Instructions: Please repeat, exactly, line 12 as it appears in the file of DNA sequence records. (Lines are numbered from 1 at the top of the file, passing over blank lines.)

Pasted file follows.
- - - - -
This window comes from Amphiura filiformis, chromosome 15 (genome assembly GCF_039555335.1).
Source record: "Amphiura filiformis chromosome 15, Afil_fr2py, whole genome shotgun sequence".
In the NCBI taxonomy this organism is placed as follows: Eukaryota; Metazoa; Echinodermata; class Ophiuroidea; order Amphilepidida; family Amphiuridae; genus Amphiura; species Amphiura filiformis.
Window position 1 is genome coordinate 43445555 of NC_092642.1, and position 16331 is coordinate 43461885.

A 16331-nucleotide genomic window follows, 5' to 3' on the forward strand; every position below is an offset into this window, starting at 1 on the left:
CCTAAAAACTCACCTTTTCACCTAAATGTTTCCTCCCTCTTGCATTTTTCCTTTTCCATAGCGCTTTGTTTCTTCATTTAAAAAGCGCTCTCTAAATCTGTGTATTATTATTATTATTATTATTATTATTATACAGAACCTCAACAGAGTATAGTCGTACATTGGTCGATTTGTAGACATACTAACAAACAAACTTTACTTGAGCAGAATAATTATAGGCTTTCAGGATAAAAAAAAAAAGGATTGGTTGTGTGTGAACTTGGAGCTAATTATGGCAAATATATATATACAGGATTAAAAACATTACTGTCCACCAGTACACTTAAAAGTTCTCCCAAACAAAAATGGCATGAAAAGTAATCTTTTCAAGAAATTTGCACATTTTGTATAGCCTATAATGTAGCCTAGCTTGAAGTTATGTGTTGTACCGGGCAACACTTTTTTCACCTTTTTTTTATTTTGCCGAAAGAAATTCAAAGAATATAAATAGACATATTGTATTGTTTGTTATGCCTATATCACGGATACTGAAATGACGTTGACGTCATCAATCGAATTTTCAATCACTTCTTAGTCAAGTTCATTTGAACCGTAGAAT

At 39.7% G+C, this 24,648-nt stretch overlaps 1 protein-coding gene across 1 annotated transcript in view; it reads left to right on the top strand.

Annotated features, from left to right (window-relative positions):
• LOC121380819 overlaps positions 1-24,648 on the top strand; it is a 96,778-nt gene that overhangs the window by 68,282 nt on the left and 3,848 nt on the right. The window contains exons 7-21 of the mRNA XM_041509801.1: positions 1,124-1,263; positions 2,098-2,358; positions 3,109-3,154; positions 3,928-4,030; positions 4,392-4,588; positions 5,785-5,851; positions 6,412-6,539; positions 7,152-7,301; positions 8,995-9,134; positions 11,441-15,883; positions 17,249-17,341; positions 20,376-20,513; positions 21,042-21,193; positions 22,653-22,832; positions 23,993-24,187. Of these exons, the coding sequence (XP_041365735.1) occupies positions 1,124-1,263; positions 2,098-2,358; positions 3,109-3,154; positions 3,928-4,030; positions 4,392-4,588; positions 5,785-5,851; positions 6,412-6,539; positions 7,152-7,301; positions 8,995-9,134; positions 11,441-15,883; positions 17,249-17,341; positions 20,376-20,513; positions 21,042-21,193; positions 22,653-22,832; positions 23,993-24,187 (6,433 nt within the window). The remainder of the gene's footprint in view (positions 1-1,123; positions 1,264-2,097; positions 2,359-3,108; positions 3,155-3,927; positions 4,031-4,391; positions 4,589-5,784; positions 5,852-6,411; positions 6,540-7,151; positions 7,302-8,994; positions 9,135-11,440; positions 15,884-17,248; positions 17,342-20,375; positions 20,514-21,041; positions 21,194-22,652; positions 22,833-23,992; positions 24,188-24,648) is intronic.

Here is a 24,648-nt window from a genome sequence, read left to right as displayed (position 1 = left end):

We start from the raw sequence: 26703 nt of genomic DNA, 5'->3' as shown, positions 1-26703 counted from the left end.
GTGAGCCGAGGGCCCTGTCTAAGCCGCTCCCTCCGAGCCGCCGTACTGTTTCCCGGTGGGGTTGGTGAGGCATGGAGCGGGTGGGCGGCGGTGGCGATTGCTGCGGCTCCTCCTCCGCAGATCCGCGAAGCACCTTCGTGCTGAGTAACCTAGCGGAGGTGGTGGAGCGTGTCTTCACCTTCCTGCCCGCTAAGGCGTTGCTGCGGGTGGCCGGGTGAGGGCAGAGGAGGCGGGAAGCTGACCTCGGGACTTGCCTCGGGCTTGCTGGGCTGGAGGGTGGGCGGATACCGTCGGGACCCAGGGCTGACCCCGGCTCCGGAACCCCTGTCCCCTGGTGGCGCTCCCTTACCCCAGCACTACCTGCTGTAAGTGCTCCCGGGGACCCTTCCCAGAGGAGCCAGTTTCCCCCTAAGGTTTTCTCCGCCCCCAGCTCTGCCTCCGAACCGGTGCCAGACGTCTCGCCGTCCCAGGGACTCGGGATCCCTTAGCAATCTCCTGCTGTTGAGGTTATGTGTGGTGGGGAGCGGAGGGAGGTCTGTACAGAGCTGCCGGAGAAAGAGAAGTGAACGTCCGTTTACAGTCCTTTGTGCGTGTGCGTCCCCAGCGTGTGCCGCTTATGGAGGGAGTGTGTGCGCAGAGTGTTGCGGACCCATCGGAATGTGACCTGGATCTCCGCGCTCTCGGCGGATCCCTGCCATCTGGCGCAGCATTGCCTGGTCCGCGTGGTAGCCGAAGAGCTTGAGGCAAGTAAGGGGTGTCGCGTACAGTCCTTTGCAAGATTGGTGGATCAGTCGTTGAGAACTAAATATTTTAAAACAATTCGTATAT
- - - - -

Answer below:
GTGAGCCGAGGGCCCTGTCTAAGCCGCTCCCTCCGAGCCGCCGTACTGTTTCCCGGTGGGGTTGGTGAGGCATGGAGCGGGTGGGCGGCGGTGGCGATTGCTGCGGCTCCTCCTCCGCAGATCCGCGAAGCACCTTCGTGCTGAGTAACCTAGCGGAGGTGGTGGAGCGTGTCTTCACCTTCCTGCCCGCTAAGGCGTTGCTGCGGGTGGCCGGGTGAGGGCAGAGGAGGCGGGAAGCTGACCTCGGGACTTGCCTCGGGCTTGCTGGGCTGGAGGGTGGGCGGATACCGTCGGGACCCAGGGCTGACCCCGGCTCCGGAACCCCTGTCCCCTGGTGGCGCTCCCTTACCCCAGCACTACCTGCTGTAAGTGCTCCCGGGGACCCTTCCCAGAGGAGCCAGTTTCCCCCTAAGGTTTTCTCCGCCCCCAGCTCTGCCTCCGAACCGGTGCCAGACGTCTCGCCGTCCCAGGGACTCGGGATCCCTTAGCAATCTCCTGCTGTTGAGGTTATGTGTGGTGGGGAGCGGAGGGAGGTCTGTACAGAGCTGCCGGAGAAAGAGAAGTGAACGTCCGTTTACAGTCCTTTGTGCGTGTGCGTCCCCAGCGTGTGCCGCTTATGGAGGGAGTGTGTGCGCAGAGTGTTGCGGACCCATCGGAATGTGACCTGGATCTCCGCGCTCTCGGCGGATCCCTGCCATCTGGCGCAGCATTGCCTGGTCCGCGTGGTAGCCGAAGAGCTTGAGGCAAGTAAGGGGTGTCGCGTACAGTCCTTTGCAAGATTGGTGGATCAGTCGTTGAGAACTAAATATTTTAAAACAATTCGTATAT